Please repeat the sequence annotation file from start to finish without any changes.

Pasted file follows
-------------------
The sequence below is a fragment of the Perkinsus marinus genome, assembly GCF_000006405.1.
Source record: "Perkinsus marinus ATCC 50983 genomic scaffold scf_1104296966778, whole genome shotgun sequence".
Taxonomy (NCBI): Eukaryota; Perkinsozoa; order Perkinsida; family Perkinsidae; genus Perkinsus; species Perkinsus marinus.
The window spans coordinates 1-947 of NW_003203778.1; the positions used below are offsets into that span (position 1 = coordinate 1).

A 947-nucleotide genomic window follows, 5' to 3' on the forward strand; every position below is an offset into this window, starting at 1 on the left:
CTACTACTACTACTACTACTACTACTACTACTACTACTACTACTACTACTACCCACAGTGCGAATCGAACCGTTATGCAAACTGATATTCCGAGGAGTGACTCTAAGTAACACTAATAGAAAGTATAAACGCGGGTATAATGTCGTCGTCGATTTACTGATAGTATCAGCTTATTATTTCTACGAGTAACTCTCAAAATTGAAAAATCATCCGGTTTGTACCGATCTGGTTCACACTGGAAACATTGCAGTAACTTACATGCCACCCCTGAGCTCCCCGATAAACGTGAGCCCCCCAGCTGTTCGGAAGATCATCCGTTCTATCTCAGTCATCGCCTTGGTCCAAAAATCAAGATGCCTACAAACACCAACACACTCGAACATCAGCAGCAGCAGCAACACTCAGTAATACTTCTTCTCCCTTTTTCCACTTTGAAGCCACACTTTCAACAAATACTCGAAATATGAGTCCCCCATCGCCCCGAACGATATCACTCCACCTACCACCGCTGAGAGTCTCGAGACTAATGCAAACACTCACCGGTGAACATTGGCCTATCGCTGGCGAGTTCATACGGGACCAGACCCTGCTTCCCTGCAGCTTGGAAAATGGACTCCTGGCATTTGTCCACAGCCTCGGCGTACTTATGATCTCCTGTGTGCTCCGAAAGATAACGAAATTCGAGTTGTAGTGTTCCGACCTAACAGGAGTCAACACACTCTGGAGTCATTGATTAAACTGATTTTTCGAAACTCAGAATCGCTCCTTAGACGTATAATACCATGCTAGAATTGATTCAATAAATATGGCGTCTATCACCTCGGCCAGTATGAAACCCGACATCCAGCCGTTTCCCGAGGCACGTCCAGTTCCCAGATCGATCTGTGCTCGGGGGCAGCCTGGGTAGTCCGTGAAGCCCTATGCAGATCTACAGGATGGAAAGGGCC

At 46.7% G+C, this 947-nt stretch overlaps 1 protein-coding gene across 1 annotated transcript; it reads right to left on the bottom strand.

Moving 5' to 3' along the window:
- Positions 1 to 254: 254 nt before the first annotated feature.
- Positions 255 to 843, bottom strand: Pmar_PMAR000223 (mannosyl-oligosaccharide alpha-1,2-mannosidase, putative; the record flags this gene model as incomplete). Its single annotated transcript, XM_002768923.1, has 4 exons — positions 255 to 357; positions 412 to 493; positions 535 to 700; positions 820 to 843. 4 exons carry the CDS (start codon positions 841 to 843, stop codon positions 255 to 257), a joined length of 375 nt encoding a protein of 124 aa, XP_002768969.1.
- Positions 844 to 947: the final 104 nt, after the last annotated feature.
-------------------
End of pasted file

The sequence below is a fragment of the Perkinsus marinus genome, assembly GCF_000006405.1.
Source record: "Perkinsus marinus ATCC 50983 genomic scaffold scf_1104296966778, whole genome shotgun sequence".
Taxonomy (NCBI): Eukaryota; Perkinsozoa; order Perkinsida; family Perkinsidae; genus Perkinsus; species Perkinsus marinus.
The window spans coordinates 1-947 of NW_003203778.1; the positions used below are offsets into that span (position 1 = coordinate 1).

A 947-nucleotide genomic window follows, 5' to 3' on the forward strand; every position below is an offset into this window, starting at 1 on the left:
CTACTACTACTACTACTACTACTACTACTACTACTACTACTACTACTACTACCCACAGTGCGAATCGAACCGTTATGCAAACTGATATTCCGAGGAGTGACTCTAAGTAACACTAATAGAAAGTATAAACGCGGGTATAATGTCGTCGTCGATTTACTGATAGTATCAGCTTATTATTTCTACGAGTAACTCTCAAAATTGAAAAATCATCCGGTTTGTACCGATCTGGTTCACACTGGAAACATTGCAGTAACTTACATGCCACCCCTGAGCTCCCCGATAAACGTGAGCCCCCCAGCTGTTCGGAAGATCATCCGTTCTATCTCAGTCATCGCCTTGGTCCAAAAATCAAGATGCCTACAAACACCAACACACTCGAACATCAGCAGCAGCAGCAACACTCAGTAATACTTCTTCTCCCTTTTTCCACTTTGAAGCCACACTTTCAACAAATACTCGAAATATGAGTCCCCCATCGCCCCGAACGATATCACTCCACCTACCACCGCTGAGAGTCTCGAGACTAATGCAAACACTCACCGGTGAACATTGGCCTATCGCTGGCGAGTTCATACGGGACCAGACCCTGCTTCCCTGCAGCTTGGAAAATGGACTCCTGGCATTTGTCCACAGCCTCGGCGTACTTATGATCTCCTGTGTGCTCCGAAAGATAACGAAATTCGAGTTGTAGTGTTCCGACCTAACAGGAGTCAACACACTCTGGAGTCATTGATTAAACTGATTTTTCGAAACTCAGAATCGCTCCTTAGACGTATAATACCATGCTAGAATTGATTCAATAAATATGGCGTCTATCACCTCGGCCAGTATGAAACCCGACATCCAGCCGTTTCCCGAGGCACGTCCAGTTCCCAGATCGATCTGTGCTCGGGGGCAGCCTGGGTAGTCCGTGAAGCCCTATGCAGATCTACAGGATGGAAAGGGCC

At 46.7% G+C, this 947-nt stretch overlaps 1 protein-coding gene across 1 annotated transcript; it reads right to left on the bottom strand.

Moving 5' to 3' along the window:
- Positions 1 to 254: 254 nt before the first annotated feature.
- Positions 255 to 843, bottom strand: Pmar_PMAR000223 (mannosyl-oligosaccharide alpha-1,2-mannosidase, putative; the record flags this gene model as incomplete). Its single annotated transcript, XM_002768923.1, has 4 exons — positions 255 to 357; positions 412 to 493; positions 535 to 700; positions 820 to 843. 4 exons carry the CDS (start codon positions 841 to 843, stop codon positions 255 to 257), a joined length of 375 nt encoding a protein of 124 aa, XP_002768969.1.
- Positions 844 to 947: the final 104 nt, after the last annotated feature.